There is often some confusion around Journal Impact Factors in terms of where they come from, how they’re calculated and what they mean. Hopefully the following will provide a brief explanation.
What are Journal Impact Factors?
Journal Impact Factors are just one of a number of journal analytical measures that form part of an online resource provided by Thomson Reuters on their Web of Knowledge called Journal Citation Reports® (JCR), which covers journals in the sciences, technology and social sciences. JCR provides a facility for the evaluation and comparison of journals across fields within the subject areas covered.
Other publications databases may provide their own tools for bibliometric or citation analysis (such as Elsevier’s Scopus) but Journal Impact Factors are only found on the Web of Knowledge.
A Journal Impact Factor is the average number of times that articles from a particular journal published in the past two years have been cited in the JCR year.
How are Journal Impact Factors calculated?
Journal Impact Factors are calculated by dividing the number of citations to articles published by a particular journal in the JCR year by the total number of articles published in the two previous years. For example, an Impact Factor of 2.5 means that, on average, the articles published in that journal up to two years ago have been cited two and a half times. Citing articles may be from the same journal although most citing articles are from different journals.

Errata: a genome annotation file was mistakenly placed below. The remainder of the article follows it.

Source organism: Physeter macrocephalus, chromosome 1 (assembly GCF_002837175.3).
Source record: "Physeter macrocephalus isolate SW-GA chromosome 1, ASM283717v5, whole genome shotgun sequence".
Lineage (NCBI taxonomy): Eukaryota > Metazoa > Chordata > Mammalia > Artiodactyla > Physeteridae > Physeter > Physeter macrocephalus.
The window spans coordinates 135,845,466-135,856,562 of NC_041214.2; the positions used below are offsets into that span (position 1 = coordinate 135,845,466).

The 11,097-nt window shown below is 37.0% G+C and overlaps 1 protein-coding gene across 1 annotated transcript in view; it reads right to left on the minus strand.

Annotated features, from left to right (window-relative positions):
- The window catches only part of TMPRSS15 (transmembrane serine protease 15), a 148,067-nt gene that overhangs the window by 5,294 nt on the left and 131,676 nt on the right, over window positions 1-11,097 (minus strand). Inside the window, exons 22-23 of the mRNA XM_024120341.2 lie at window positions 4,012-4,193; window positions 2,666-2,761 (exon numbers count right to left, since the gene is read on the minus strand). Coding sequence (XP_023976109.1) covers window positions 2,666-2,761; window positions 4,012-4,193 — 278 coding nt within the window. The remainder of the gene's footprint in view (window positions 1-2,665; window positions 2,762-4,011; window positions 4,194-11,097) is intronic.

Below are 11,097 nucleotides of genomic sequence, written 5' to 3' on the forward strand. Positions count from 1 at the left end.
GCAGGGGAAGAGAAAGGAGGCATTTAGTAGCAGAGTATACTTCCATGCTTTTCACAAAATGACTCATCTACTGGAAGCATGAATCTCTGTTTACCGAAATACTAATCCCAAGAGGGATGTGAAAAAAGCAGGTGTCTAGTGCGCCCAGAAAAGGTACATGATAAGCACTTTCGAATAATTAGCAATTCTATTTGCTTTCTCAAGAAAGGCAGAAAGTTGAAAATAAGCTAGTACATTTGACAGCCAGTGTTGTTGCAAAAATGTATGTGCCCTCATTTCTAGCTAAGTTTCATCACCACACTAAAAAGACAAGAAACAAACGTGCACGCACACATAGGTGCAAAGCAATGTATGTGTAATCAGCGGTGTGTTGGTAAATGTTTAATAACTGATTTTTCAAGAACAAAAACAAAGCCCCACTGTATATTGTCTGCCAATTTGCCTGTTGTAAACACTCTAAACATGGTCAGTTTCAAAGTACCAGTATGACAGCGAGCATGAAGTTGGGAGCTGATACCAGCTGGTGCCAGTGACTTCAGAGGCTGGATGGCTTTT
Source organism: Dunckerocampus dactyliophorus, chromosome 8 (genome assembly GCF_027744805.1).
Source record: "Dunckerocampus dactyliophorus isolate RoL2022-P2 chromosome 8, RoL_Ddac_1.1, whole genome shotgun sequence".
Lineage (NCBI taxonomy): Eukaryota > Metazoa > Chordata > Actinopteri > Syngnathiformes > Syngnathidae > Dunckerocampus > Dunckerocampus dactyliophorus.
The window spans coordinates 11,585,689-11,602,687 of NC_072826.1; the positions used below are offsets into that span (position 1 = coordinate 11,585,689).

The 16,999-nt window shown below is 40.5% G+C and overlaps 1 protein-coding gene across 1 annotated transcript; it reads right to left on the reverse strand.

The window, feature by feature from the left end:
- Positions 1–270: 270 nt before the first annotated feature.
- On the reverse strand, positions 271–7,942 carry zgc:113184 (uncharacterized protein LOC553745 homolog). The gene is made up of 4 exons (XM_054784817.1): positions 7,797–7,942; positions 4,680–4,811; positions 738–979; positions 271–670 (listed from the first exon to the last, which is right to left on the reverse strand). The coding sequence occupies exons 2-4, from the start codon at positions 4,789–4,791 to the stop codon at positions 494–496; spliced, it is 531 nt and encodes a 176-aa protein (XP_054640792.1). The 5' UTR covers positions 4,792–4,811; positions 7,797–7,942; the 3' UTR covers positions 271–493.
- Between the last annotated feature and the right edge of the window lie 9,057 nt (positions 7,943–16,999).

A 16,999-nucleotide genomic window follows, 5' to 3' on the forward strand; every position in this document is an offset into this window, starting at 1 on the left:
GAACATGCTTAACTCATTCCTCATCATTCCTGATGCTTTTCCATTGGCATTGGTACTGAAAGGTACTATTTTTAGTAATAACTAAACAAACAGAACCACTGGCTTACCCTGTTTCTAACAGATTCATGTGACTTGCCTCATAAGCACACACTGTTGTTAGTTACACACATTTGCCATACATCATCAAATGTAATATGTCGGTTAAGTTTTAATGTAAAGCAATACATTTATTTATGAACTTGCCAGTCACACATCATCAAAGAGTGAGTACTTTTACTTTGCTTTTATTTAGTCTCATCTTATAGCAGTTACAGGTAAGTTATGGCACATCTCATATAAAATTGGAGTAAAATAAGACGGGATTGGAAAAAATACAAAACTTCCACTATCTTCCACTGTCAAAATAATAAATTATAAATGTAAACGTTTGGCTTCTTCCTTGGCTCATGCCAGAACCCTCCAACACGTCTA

The number of articles given for journals listed in JCR primarily include original research and review articles. Editorials, letters, news items and meeting abstracts are usually not included in article counts because they are not generally cited. Journals published in non-English languages or using non-Roman alphabets may be less accessible to researchers worldwide, which can influence their citation patterns.
How are Journal Impact Factors used?
Journal Impact Factors can help in understanding how many citations journals have received over a particular period – it is possible to see trends over time and across subject areas, and they may help when you’re deciding where to publish an academic paper. However, as with all statistics, Journal Impact Factors should be used with caution and should ideally be combined with other metrics depending on how they’re being applied.
Equally, a journal’s Impact Factor is not necessarily a direct indicator of the quality of an individual paper published in that journal. Some published articles never receive any citations, for various reasons, even if they appear in a high impact factored journal.
Journal Impact Factors and the REF
Some of the assessment panels will be provided with citation metrics as part of HEFCE’s Research Excellence Framework (REF) in some subject areas, which will help inform the panel members’ judgements. However, journal impact factors or equivalent journal ranking systems (e.g. the ABS list) will NOT be used at all within the assessment process.